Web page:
Here is an excerpt from an article written by Dorie Clark for the Harvard Business Review blog. To read the complete article, check out the wealth of free resources, and sign up for a subscription to HBR email alerts, please click here.
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Success sells. Everybody loves a winner. These clichés are reaffirmed every day in our business and media culture, especially if the winners are young or “emerging.” Fast Company recently released their list of the year’s 100 Most Creative People in Business. Every city has its roundup of the local heavy hitters (hello “30 under 30″ and “40 under 40″). And don’t forget the World Economic Forum’s posse of Young Global Leader. What, you didn’t make the cut? (Actually, me neither.) In this kind of environment, it’s all too easy to feel like a failure — but just because the world doesn’t yet recognize your genius doesn’t mean it’s not there.
I talked recently with David Galenson, an economist at the University of Chicago who began studying prices at art auctions — an exploration that drove him to understand the nature of creativity over the course of one’s career. He realized there were two very distinct types of creativity — “conceptual” (in which a young person has a clear vision and executes it early, a la Picasso or Zuckerberg) and ”experimental” (think Cezanne or Virginia Woolf, practicing and refining their craft over time and winning late-in-life success).
I saw this kind of fast, “conceptual” creativity and success exemplified not too long ago at my Smith College reunion, where I heard a talk by one of our notable alumnae, Thelma Golden, now the Director of the Studio Museum in Harlem. Golden has been on my radar for a long time — the year I graduated, she was honored by the college with a special prize. Though it typically goes to older alumnae, she won it only 10 years after graduation for her achievements as a Whitney Museumcurator. She’d known she wanted to enter the field since high school, she told us. Her focus was singular, and she attained professional success almost immediately. It’s enough to make anyone feel like a loser in comparison.
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To read the complete article, please click here.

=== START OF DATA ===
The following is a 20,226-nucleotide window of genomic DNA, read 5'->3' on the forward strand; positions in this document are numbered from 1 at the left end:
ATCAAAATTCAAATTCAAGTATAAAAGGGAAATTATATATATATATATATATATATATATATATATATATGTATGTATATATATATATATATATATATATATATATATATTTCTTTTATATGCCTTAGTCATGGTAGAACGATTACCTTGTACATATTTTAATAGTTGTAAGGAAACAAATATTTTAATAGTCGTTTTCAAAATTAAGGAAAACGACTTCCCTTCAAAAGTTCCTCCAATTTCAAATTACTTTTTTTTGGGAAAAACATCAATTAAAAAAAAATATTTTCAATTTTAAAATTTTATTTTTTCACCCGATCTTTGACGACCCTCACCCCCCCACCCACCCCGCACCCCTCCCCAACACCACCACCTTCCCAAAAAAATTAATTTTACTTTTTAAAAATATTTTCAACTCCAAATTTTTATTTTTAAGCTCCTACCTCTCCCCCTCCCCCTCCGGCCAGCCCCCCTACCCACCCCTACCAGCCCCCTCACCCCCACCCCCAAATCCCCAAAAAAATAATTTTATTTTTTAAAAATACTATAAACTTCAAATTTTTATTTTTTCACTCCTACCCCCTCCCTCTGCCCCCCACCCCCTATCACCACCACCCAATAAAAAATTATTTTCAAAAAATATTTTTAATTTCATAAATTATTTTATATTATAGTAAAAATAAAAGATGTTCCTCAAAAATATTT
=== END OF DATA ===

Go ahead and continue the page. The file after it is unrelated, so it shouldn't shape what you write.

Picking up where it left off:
Dorie Clark is CEO of Clark Strategic Communications and the author of the forthcoming Reinventing You: Define Your Brand, Imagine Your Future (Harvard Business Review Press, 2012). She is a strategy consultant who has worked with clients including Google, Yale University, and the Ford Foundation. Listen to her podcasts or follow her on Twitter.
One of the several joys of reading a wide variety of books is that their authors share quotations that were previously unfamiliar and are worthy of inclusion with those chestnuts from the usual sources such as Sun Tzu, St. Paul, William Shakespeare, and Yogi Berra.
“Only those who take leisurely what the people of the world are busy about can be busy about what people of the world take leisurely.” Taoist maxim
“Play is the highest form of research.” Albert Einstein
“No, no! You’re not thinking, you’re just being logical….” Niels Bohr
“The world is not to be put in order, the world is order incarnate. It is up to us to put ourselves in unison with this order.” Henry Miller
“It would be erroneous to assume that intelligence is necessarily conscious and deliberate. We know more than we can tell.” Gerd Gigerenzer
“A new scientific truth does not triumph by convincing its opponents and making them see the light, but rather because its opponents eventually die, and a new generation grows up that is familiar with it.” Max Planck
“The whole idea of passion is based on a keen awareness of the interdependence of all these living things, which are all part of one another, and all involved in one another.” Thomas Merton
“Don’t worry about people stealing an idea. If it’s original, you will have to ram it down their throats.” Howard Aiken
“Throughout most of history, Anonymous was a woman.” Virginia Woolf
“We can’t all be heroes because somebody has to sit on the curb and clap as they go by.” Will Rogers
“I was walking down the street wearing glasses when the prescription ran out.” Stephen Wright
“Life is what happens to you while you’re busy making other plans.” John Lennon
“I can think of nothing less pleasurable than a life devoted to pleasure.” John D. Rockefeller
“When a true genius appears in this world, you may know him by this sign, that the dunces are all in confederacy against him.” Jonathan Swift
“A classic is something that everybody wants to have read and nobody wants to read.” Mark Twain